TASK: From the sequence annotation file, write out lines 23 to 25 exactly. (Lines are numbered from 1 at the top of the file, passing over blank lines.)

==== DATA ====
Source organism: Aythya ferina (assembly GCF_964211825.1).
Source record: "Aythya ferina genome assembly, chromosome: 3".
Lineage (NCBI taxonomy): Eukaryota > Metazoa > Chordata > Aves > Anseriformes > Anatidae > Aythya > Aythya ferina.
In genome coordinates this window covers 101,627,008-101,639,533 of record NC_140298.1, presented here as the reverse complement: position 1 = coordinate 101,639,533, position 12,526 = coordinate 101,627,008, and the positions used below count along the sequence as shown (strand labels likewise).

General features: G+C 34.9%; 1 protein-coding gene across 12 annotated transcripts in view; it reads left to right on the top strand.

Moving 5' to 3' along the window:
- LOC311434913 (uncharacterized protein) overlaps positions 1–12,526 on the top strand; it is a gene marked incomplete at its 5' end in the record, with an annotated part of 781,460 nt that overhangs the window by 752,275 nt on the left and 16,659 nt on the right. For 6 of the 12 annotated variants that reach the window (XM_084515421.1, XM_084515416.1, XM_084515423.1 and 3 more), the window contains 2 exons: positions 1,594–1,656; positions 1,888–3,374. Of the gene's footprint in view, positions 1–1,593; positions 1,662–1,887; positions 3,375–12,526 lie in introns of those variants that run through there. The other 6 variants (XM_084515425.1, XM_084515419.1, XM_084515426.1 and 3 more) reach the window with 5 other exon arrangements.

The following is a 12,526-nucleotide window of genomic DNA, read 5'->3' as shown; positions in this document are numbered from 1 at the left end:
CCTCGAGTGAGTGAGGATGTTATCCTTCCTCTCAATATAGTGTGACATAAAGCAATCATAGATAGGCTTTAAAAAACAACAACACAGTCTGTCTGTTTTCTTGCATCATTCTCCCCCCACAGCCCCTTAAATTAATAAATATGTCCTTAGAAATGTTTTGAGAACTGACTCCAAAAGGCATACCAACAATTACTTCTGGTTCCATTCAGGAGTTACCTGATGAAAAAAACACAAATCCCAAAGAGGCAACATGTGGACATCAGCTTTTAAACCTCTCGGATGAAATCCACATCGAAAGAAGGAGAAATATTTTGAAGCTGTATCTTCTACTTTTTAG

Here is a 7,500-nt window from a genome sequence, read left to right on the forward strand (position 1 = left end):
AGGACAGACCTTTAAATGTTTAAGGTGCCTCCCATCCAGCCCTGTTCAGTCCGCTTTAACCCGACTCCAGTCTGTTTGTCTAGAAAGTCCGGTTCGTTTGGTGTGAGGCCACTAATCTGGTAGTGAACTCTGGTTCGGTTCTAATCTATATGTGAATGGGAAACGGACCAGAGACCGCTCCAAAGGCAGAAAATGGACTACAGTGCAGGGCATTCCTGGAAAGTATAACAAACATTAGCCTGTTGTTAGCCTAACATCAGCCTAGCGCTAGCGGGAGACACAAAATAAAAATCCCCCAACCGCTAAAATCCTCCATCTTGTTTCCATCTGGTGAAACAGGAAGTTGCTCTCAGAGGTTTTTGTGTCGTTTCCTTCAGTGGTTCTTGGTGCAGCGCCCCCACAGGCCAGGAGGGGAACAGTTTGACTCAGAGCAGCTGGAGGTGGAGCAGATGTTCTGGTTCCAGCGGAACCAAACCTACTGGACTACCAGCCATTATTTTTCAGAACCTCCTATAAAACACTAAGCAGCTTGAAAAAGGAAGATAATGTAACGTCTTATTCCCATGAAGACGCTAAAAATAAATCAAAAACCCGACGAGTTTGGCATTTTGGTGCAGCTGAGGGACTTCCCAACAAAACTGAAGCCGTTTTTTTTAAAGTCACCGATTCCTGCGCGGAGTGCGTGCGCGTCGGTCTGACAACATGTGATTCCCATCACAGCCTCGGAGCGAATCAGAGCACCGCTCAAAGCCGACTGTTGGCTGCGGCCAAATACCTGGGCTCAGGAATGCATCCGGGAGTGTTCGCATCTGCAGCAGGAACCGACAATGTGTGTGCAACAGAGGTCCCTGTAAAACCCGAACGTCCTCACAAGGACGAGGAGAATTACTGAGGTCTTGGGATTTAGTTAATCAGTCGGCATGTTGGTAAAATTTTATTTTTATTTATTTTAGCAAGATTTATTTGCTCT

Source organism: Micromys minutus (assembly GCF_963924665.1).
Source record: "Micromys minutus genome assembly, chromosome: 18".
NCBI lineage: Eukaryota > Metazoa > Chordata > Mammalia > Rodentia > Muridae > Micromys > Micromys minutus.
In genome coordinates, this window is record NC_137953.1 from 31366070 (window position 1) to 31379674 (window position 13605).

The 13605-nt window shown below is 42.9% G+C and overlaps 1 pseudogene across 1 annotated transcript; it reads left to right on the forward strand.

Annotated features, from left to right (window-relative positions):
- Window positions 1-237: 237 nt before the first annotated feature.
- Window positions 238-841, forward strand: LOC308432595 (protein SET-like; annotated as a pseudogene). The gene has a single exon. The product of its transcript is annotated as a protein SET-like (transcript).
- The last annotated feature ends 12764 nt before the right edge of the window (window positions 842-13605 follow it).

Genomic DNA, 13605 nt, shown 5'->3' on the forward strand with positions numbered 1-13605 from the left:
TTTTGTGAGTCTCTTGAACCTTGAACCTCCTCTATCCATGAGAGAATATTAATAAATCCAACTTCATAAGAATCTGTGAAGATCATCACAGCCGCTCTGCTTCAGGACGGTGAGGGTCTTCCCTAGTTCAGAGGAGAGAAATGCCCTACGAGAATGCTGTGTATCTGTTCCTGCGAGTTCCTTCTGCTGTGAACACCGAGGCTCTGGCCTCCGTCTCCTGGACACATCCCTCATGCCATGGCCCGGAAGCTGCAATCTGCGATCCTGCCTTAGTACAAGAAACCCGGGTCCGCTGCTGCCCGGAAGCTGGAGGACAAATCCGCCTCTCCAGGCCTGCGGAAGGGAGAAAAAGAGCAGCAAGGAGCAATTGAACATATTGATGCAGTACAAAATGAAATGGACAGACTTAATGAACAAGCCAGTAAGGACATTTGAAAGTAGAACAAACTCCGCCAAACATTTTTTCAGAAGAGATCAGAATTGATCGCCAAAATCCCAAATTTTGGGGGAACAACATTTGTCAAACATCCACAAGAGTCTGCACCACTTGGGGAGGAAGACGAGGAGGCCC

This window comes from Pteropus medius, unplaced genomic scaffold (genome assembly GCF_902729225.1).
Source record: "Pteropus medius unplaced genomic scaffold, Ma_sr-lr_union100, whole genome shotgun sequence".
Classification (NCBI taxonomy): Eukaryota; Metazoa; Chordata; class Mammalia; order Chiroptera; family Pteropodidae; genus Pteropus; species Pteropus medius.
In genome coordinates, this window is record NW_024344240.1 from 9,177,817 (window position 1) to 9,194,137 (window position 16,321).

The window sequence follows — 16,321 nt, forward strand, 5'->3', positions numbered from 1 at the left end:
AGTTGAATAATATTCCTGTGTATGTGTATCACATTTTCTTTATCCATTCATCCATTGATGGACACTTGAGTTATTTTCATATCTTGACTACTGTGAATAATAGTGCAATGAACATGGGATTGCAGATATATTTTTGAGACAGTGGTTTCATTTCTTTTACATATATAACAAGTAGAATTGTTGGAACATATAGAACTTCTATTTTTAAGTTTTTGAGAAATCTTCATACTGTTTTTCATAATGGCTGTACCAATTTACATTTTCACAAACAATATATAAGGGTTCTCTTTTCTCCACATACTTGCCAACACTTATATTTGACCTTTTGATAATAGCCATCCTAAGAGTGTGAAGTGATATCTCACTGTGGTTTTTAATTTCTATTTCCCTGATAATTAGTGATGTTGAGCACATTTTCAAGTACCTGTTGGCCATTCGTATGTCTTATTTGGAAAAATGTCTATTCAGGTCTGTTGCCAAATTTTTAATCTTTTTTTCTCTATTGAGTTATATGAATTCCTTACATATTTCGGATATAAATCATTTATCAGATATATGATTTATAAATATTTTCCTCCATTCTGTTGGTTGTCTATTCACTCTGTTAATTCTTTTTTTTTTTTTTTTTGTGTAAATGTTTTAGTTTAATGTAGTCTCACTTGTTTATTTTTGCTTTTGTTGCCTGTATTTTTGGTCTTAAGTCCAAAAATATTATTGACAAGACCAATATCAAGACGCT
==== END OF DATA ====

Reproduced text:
This window comes from Pteropus medius, unplaced genomic scaffold (genome assembly GCF_902729225.1).
Source record: "Pteropus medius unplaced genomic scaffold, Ma_sr-lr_union100, whole genome shotgun sequence".
Classification (NCBI taxonomy): Eukaryota; Metazoa; Chordata; class Mammalia; order Chiroptera; family Pteropodidae; genus Pteropus; species Pteropus medius.